Here are some tips on various selling techniques. Controversially I’m treating them like my marketing methods: building relationships, spreading expertise and gaining credibility, as these attributes can all be used in conjunction towards a goal, to sell a product or service.
1. Don’t over-stuff. Avoid the overwhelming desire to include everything all at once at the beginning. I know you are brimming with ideas, but taking a step back to view the project as a whole, dividing it into manageable chunks so it can be understood better: after all, you can’t eat an elephant with one bite.
2. Remember to drip feed. Now you’ve separated your selling concepts into easily digestible portions, it’s time to introduce them slowly to your public. Prepare a particular and realistic goal you want to achieve after each publication, and don’t be afraid to segregate it even further if you think that would help. There should be no rush with this project.
3. Be gentle. Don’t go hell for leather with your delivery, don’t raise hackles or set any alarms going, you need to gradually convince your audience to think like you. Try and get into their heads, predict how they will react, provide soothing solutions to counteract any controversy, and be prepared for the unexpected.
4. Experience it. Now’s the time to carefully describe every aspect of your project or service. You need to ‘get inside’ it to be able to describe it appropriately, release every foible and explain its excellence, efficiencies and satisfactions. Make your customer visualise what it’s like to use or experience your project or service and how it will make their lives better.
5. Add value. Now’s the chance to introduce the very essence of your product or service. What’s it made of? How does it tick? What’s it’s best device? How does it compare to your competitors? What makes it better than anything else? How it will improve your customers’ lives? And what good value it is for the price you are asking for.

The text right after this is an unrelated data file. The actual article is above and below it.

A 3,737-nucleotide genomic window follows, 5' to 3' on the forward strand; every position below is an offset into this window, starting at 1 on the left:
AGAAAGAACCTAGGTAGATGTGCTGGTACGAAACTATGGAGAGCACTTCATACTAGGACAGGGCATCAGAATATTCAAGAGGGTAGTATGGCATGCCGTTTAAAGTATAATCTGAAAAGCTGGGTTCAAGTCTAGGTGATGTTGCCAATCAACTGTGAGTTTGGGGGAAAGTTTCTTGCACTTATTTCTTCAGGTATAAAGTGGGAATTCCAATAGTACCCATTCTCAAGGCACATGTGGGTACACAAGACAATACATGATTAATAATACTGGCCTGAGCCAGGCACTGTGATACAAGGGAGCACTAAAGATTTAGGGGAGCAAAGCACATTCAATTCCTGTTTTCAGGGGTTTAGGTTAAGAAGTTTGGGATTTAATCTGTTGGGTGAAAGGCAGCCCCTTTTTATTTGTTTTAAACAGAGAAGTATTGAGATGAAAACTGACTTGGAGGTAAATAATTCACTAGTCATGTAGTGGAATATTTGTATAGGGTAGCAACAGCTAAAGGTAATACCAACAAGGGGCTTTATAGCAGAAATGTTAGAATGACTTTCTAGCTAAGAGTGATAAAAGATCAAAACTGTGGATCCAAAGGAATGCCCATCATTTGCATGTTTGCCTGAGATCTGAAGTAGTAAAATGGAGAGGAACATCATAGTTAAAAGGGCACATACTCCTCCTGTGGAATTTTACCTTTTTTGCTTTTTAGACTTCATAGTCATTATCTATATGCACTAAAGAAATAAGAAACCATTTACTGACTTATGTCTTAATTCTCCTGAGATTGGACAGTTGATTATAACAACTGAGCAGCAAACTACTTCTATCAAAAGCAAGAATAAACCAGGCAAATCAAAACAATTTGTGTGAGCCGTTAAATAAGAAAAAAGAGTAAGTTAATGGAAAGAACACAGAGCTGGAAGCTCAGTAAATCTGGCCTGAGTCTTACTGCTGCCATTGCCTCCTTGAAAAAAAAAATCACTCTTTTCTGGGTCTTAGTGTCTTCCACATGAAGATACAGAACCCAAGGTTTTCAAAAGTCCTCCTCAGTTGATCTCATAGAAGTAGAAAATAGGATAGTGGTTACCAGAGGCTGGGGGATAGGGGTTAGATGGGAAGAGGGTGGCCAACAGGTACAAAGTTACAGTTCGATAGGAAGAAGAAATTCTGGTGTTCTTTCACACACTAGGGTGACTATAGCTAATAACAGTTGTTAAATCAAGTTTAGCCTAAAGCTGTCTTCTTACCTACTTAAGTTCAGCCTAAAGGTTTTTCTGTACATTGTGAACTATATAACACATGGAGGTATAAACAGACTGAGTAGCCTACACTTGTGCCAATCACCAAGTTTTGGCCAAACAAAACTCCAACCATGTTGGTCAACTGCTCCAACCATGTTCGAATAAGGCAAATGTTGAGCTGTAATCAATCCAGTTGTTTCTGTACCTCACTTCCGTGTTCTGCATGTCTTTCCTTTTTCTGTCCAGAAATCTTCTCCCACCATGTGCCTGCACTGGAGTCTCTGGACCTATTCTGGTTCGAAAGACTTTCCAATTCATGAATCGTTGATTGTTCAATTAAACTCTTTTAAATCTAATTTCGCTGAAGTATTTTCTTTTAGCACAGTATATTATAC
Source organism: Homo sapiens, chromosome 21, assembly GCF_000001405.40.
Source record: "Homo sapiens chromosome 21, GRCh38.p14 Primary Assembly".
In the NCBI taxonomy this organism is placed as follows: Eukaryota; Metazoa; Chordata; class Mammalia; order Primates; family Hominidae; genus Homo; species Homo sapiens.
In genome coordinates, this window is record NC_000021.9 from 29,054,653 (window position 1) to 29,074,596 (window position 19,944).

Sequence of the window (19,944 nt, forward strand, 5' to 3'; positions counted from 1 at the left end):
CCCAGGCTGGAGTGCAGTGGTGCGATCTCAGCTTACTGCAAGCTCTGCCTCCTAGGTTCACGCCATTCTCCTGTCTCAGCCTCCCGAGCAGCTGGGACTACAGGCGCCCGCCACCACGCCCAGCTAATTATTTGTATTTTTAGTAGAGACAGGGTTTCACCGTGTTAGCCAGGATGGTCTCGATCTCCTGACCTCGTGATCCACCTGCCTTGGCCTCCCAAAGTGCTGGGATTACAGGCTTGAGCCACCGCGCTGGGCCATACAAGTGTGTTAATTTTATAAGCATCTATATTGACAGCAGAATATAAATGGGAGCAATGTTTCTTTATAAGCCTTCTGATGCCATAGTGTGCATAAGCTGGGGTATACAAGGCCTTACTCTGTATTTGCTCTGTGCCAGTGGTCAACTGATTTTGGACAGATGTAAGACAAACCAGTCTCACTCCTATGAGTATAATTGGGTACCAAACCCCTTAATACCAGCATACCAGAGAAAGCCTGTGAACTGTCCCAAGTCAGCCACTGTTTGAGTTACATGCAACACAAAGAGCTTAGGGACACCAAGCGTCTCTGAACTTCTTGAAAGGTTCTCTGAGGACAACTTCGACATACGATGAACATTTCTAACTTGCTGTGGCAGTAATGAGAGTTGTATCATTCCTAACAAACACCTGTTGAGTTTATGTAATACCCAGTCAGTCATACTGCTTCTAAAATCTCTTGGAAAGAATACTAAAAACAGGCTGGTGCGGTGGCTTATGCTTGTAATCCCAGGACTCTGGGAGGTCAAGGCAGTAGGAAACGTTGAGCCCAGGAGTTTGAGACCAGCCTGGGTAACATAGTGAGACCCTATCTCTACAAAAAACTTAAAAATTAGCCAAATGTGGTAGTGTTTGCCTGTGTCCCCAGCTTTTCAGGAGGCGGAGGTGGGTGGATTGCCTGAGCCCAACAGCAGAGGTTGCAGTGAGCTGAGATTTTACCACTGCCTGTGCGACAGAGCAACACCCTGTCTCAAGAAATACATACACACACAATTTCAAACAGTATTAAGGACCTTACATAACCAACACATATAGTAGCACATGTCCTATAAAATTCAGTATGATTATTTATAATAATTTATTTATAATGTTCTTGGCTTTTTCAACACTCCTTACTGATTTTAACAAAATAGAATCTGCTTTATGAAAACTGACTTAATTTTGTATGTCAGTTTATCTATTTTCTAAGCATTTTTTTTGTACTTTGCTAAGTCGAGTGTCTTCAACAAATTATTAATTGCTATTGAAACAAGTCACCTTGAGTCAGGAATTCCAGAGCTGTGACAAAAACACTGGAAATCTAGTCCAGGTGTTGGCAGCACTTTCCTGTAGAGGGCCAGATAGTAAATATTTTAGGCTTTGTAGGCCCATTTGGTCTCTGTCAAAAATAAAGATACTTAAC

6. Work in progress. Don’t scare away from describing how your product improves during the selling process. Publicise any improvements, upsell any upgrades, talk about trials and the successes you had with them.
7. Eliminate objections. Describe how your customer cannot live without your product, or how their business will excel with your service. Provide case studies on various scenarios, show before and after situations with evidence, explore every possible objection your customer may have, and find a solution for them. Remain positive while acknowledging any provisions customers may have, and be ready with suitable and credible answers.
8. Use others’ help. Getting testimonials, particularly video because a visual representative has far more credibility than just a statement, will speak volumes. Alternatively get photographs of your testimonials, especially if they are holding or experiencing your product or service. Make sure they say what their problem was, and how your product or service provided the solution for it, this is much better than saying it’s great.
9. It takes time. Remember, like marketing, selling can be an ongoing process, just that there are milestones met and objectives reached along the way. Makes sure your goals are realistic, the time-frame is achievable, and there are apt rewards as a consequence. Incentive is just as good for you as well as your customers.